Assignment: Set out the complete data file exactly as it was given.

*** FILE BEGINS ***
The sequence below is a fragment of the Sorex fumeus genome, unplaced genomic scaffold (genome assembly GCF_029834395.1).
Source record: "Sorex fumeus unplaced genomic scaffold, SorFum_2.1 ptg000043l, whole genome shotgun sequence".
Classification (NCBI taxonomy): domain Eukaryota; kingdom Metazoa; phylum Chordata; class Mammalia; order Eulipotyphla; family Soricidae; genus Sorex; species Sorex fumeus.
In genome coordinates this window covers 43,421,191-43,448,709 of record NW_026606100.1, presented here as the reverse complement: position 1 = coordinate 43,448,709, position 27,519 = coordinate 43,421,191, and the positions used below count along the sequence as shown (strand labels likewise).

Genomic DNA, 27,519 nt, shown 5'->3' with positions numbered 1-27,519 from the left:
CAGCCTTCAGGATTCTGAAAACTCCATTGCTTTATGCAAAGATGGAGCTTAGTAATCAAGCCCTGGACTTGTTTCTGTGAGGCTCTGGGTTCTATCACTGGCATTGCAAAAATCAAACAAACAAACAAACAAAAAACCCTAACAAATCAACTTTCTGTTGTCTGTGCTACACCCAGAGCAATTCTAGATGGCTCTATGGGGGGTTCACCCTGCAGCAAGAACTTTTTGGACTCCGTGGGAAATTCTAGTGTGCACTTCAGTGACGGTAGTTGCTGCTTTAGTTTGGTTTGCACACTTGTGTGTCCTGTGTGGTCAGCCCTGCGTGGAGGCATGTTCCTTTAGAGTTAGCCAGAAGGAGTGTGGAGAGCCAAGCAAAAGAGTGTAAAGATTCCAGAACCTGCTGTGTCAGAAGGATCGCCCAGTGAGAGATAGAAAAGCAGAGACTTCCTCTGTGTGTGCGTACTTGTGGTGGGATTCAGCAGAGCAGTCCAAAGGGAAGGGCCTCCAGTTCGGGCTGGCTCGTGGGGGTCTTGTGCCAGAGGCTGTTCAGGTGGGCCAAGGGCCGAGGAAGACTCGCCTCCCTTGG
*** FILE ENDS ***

The sequence below is a fragment of the Sorex fumeus genome, unplaced genomic scaffold (genome assembly GCF_029834395.1).
Source record: "Sorex fumeus unplaced genomic scaffold, SorFum_2.1 ptg000043l, whole genome shotgun sequence".
Classification (NCBI taxonomy): domain Eukaryota; kingdom Metazoa; phylum Chordata; class Mammalia; order Eulipotyphla; family Soricidae; genus Sorex; species Sorex fumeus.
In genome coordinates this window covers 43,421,191-43,448,709 of record NW_026606100.1, presented here as the reverse complement: position 1 = coordinate 43,448,709, position 27,519 = coordinate 43,421,191, and the positions used below count along the sequence as shown (strand labels likewise).

Genomic DNA, 27,519 nt, shown 5'->3' with positions numbered 1-27,519 from the left:
CAGCCTTCAGGATTCTGAAAACTCCATTGCTTTATGCAAAGATGGAGCTTAGTAATCAAGCCCTGGACTTGTTTCTGTGAGGCTCTGGGTTCTATCACTGGCATTGCAAAAATCAAACAAACAAACAAACAAAAAACCCTAACAAATCAACTTTCTGTTGTCTGTGCTACACCCAGAGCAATTCTAGATGGCTCTATGGGGGGTTCACCCTGCAGCAAGAACTTTTTGGACTCCGTGGGAAATTCTAGTGTGCACTTCAGTGACGGTAGTTGCTGCTTTAGTTTGGTTTGCACACTTGTGTGTCCTGTGTGGTCAGCCCTGCGTGGAGGCATGTTCCTTTAGAGTTAGCCAGAAGGAGTGTGGAGAGCCAAGCAAAAGAGTGTAAAGATTCCAGAACCTGCTGTGTCAGAAGGATCGCCCAGTGAGAGATAGAAAAGCAGAGACTTCCTCTGTGTGTGCGTACTTGTGGTGGGATTCAGCAGAGCAGTCCAAAGGGAAGGGCCTCCAGTTCGGGCTGGCTCGTGGGGGTCTTGTGCCAGAGGCTGTTCAGGTGGGCCAAGGGCCGAGGAAGACTCGCCTCCCTTGG